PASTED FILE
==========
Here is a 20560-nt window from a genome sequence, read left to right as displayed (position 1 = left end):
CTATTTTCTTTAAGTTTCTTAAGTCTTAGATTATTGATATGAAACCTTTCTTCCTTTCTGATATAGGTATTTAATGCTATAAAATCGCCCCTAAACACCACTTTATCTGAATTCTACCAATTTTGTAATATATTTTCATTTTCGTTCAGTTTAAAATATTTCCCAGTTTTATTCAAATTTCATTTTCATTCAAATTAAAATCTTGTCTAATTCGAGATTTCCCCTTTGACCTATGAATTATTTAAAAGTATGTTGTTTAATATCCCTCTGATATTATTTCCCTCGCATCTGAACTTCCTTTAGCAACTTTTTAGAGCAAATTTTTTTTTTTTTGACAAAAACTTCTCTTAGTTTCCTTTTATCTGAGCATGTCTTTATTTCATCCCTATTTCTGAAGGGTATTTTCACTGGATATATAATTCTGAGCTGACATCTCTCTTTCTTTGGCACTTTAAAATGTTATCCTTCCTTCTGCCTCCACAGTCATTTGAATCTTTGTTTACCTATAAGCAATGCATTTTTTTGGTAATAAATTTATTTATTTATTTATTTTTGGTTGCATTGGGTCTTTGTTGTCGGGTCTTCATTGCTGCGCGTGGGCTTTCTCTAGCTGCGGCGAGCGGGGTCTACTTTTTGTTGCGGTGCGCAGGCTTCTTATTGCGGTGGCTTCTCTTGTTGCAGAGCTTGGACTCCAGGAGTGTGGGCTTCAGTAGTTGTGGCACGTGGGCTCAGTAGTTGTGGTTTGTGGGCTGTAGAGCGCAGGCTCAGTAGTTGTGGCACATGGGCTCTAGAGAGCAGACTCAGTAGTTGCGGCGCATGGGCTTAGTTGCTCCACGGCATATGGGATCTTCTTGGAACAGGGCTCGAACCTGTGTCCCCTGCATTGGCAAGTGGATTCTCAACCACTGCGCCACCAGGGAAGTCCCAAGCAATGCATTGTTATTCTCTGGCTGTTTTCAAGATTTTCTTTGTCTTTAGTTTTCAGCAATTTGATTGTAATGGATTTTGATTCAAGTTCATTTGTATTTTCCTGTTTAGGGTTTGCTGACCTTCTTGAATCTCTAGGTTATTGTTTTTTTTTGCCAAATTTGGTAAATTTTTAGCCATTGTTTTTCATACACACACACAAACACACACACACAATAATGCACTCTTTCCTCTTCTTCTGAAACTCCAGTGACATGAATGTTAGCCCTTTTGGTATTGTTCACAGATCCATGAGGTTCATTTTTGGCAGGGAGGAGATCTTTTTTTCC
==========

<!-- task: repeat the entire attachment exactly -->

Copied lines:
Here is a 20560-nt window from a genome sequence, read left to right as displayed (position 1 = left end):
CTATTTTCTTTAAGTTTCTTAAGTCTTAGATTATTGATATGAAACCTTTCTTCCTTTCTGATATAGGTATTTAATGCTATAAAATCGCCCCTAAACACCACTTTATCTGAATTCTACCAATTTTGTAATATATTTTCATTTTCGTTCAGTTTAAAATATTTCCCAGTTTTATTCAAATTTCATTTTCATTCAAATTAAAATCTTGTCTAATTCGAGATTTCCCCTTTGACCTATGAATTATTTAAAAGTATGTTGTTTAATATCCCTCTGATATTATTTCCCTCGCATCTGAACTTCCTTTAGCAACTTTTTAGAGCAAATTTTTTTTTTTTTGACAAAAACTTCTCTTAGTTTCCTTTTATCTGAGCATGTCTTTATTTCATCCCTATTTCTGAAGGGTATTTTCACTGGATATATAATTCTGAGCTGACATCTCTCTTTCTTTGGCACTTTAAAATGTTATCCTTCCTTCTGCCTCCACAGTCATTTGAATCTTTGTTTACCTATAAGCAATGCATTTTTTTGGTAATAAATTTATTTATTTATTTATTTTTGGTTGCATTGGGTCTTTGTTGTCGGGTCTTCATTGCTGCGCGTGGGCTTTCTCTAGCTGCGGCGAGCGGGGTCTACTTTTTGTTGCGGTGCGCAGGCTTCTTATTGCGGTGGCTTCTCTTGTTGCAGAGCTTGGACTCCAGGAGTGTGGGCTTCAGTAGTTGTGGCACGTGGGCTCAGTAGTTGTGGTTTGTGGGCTGTAGAGCGCAGGCTCAGTAGTTGTGGCACATGGGCTCTAGAGAGCAGACTCAGTAGTTGCGGCGCATGGGCTTAGTTGCTCCACGGCATATGGGATCTTCTTGGAACAGGGCTCGAACCTGTGTCCCCTGCATTGGCAAGTGGATTCTCAACCACTGCGCCACCAGGGAAGTCCCAAGCAATGCATTGTTATTCTCTGGCTGTTTTCAAGATTTTCTTTGTCTTTAGTTTTCAGCAATTTGATTGTAATGGATTTTGATTCAAGTTCATTTGTATTTTCCTGTTTAGGGTTTGCTGACCTTCTTGAATCTCTAGGTTATTGTTTTTTTTTGCCAAATTTGGTAAATTTTTAGCCATTGTTTTTCATACACACACACAAACACACACACACAATAATGCACTCTTTCCTCTTCTTCTGAAACTCCAGTGACATGAATGTTAGCCCTTTTGGTATTGTTCACAGATCCATGAGGTTCATTTTTGGCAGGGAGGAGATCTTTTTTTCC